|Theme||Visible||Selectable||Appearance||Zoom Range (now: 0)|
Da Silva de Aguiar, Janaina Izabel (Clariant) | Pimentel Porto Mazzeo, Cláudia (Clariant) | Garan, Ron (Clariant) | Punase, Abhishek (Clariant) | Razavi, Syed (Clariant) | Mahmoudkhani, Amir (Clariant)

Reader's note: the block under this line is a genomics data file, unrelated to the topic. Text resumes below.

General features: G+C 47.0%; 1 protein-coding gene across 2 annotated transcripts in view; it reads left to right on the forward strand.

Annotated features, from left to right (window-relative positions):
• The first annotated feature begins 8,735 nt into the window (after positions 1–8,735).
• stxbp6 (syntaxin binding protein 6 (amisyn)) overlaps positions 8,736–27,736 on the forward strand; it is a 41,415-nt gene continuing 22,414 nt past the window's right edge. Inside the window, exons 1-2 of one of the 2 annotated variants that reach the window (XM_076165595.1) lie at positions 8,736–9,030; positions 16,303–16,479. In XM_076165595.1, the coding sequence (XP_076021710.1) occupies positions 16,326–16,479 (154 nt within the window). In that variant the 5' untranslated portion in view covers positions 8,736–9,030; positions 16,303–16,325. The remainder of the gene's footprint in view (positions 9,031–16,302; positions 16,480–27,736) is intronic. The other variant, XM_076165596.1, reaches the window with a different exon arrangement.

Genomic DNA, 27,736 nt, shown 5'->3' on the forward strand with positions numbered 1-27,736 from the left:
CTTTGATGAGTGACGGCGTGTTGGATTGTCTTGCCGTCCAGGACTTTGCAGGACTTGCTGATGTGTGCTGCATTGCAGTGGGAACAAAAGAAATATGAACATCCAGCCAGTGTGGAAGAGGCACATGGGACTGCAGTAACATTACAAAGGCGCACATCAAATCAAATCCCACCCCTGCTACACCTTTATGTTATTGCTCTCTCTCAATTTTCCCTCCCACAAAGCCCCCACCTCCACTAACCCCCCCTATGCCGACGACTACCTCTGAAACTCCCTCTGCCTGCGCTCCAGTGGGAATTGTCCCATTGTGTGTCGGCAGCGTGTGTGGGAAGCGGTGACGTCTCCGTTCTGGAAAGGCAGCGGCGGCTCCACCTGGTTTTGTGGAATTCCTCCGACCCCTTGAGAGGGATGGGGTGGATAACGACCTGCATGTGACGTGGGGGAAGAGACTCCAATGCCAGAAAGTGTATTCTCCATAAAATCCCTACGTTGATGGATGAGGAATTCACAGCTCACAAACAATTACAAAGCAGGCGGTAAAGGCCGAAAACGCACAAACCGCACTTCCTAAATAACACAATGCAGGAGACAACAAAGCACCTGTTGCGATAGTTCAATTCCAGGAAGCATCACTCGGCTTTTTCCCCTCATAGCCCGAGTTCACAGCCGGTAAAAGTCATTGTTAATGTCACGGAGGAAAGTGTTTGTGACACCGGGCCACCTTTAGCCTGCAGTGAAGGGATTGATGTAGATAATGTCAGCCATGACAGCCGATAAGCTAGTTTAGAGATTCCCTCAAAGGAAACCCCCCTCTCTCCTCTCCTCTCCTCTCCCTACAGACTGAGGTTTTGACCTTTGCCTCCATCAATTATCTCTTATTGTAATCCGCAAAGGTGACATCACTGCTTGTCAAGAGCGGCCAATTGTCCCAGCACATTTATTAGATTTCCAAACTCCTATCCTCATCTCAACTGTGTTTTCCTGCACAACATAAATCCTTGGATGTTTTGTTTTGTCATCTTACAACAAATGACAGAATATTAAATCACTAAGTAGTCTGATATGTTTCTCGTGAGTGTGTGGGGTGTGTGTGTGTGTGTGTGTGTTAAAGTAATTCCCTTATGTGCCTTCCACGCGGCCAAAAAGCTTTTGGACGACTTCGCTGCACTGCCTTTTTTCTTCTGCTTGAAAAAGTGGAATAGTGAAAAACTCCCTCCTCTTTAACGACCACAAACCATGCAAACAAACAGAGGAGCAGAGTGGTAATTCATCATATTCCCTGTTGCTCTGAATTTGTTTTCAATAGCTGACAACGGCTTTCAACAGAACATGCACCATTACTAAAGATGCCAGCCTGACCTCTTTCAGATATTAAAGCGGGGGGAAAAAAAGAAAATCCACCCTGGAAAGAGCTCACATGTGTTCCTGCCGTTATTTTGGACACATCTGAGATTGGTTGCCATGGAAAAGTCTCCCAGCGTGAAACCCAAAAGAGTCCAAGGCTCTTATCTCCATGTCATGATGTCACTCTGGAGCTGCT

Recent studies revealed that solids from lab-generated deposits often exhibit compositional differences from those of field deposits, pointing to a more complex fouling process in field operations. The objective of this work was to understand and apply knowledge from field deposit characteristics in order to design and conduct laboratory experiments which yield solid deposits with comparable compositional fingerprints. This approach allows a more objective and reliable product development and recommendation strategy to be adopted for increased success in the field applications. First, oil and deposit samples from an offshore field was characterized. Second, samples of the asphaltenes extracted from oil (AEO) and from the deposit (AED) were characterized based on solubility using an Accelerated Solubility Test (AST). A customized Asphaltene Dynamic Deposition Loop (ADDL) was used in this study to simulate the precipitation and deposition of asphaltenes from the crude oil. Crude oil used in the tests was from the same well where the deposits were collected. ADDL tests were conducted at high temperature and pressure and the composition of the collected deposit from this test was compared with the deposits from the field. At last, Light Scattering Technique (LST) was applied to screen asphaltene inhibitors (AI). Four candidate chemistries were tested on LST. To confirm the efficiency, the high performer was tested on ADDL under dynamic conditions. Deposits collected from the ADDL were characterized and results showed a high degree of similarity to the field deposit. AI1 was evaluated by ADDL and it decreased the deposition in the filters by 60% and 84% at 1000 ppm. This product was selected to be tested in the field and a plant trial is ongoing.